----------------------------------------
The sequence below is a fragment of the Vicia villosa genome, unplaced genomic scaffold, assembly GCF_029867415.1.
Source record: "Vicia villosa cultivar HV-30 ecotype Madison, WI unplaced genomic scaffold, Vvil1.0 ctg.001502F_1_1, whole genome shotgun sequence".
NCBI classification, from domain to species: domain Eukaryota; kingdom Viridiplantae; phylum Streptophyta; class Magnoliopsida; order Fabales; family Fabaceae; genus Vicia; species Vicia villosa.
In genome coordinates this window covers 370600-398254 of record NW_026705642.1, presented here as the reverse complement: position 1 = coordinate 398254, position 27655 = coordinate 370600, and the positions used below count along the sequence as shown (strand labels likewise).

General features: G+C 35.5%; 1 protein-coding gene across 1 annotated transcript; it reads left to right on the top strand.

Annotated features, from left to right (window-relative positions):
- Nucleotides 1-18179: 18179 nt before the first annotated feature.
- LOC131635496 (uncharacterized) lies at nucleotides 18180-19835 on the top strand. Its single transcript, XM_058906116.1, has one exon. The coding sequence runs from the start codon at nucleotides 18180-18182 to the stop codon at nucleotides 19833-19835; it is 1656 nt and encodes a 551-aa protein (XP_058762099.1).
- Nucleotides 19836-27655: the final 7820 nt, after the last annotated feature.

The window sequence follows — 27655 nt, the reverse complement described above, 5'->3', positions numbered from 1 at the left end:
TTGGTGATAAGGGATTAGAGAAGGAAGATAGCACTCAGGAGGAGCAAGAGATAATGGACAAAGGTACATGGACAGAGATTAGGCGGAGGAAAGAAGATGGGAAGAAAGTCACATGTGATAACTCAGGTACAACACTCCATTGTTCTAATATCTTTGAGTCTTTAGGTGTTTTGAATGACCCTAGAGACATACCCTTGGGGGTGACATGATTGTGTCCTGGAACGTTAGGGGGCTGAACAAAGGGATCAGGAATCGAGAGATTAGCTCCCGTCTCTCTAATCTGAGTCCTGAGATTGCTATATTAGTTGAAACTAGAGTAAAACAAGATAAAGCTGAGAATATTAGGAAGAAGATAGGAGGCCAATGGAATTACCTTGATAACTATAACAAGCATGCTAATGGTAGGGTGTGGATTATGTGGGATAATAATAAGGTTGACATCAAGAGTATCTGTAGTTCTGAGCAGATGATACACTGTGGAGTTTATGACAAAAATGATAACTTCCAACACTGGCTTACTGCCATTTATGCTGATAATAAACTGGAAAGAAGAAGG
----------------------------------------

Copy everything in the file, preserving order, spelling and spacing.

The sequence below is a fragment of the Vicia villosa genome, unplaced genomic scaffold, assembly GCF_029867415.1.
Source record: "Vicia villosa cultivar HV-30 ecotype Madison, WI unplaced genomic scaffold, Vvil1.0 ctg.001502F_1_1, whole genome shotgun sequence".
NCBI classification, from domain to species: domain Eukaryota; kingdom Viridiplantae; phylum Streptophyta; class Magnoliopsida; order Fabales; family Fabaceae; genus Vicia; species Vicia villosa.
In genome coordinates this window covers 370600-398254 of record NW_026705642.1, presented here as the reverse complement: position 1 = coordinate 398254, position 27655 = coordinate 370600, and the positions used below count along the sequence as shown (strand labels likewise).

General features: G+C 35.5%; 1 protein-coding gene across 1 annotated transcript; it reads left to right on the top strand.

Annotated features, from left to right (window-relative positions):
- Nucleotides 1-18179: 18179 nt before the first annotated feature.
- LOC131635496 (uncharacterized) lies at nucleotides 18180-19835 on the top strand. Its single transcript, XM_058906116.1, has one exon. The coding sequence runs from the start codon at nucleotides 18180-18182 to the stop codon at nucleotides 19833-19835; it is 1656 nt and encodes a 551-aa protein (XP_058762099.1).
- Nucleotides 19836-27655: the final 7820 nt, after the last annotated feature.

The window sequence follows — 27655 nt, the reverse complement described above, 5'->3', positions numbered from 1 at the left end:
TTGGTGATAAGGGATTAGAGAAGGAAGATAGCACTCAGGAGGAGCAAGAGATAATGGACAAAGGTACATGGACAGAGATTAGGCGGAGGAAAGAAGATGGGAAGAAAGTCACATGTGATAACTCAGGTACAACACTCCATTGTTCTAATATCTTTGAGTCTTTAGGTGTTTTGAATGACCCTAGAGACATACCCTTGGGGGTGACATGATTGTGTCCTGGAACGTTAGGGGGCTGAACAAAGGGATCAGGAATCGAGAGATTAGCTCCCGTCTCTCTAATCTGAGTCCTGAGATTGCTATATTAGTTGAAACTAGAGTAAAACAAGATAAAGCTGAGAATATTAGGAAGAAGATAGGAGGCCAATGGAATTACCTTGATAACTATAACAAGCATGCTAATGGTAGGGTGTGGATTATGTGGGATAATAATAAGGTTGACATCAAGAGTATCTGTAGTTCTGAGCAGATGATACACTGTGGAGTTTATGACAAAAATGATAACTTCCAACACTGGCTTACTGCCATTTATGCTGATAATAAACTGGAAAGAAGAAGG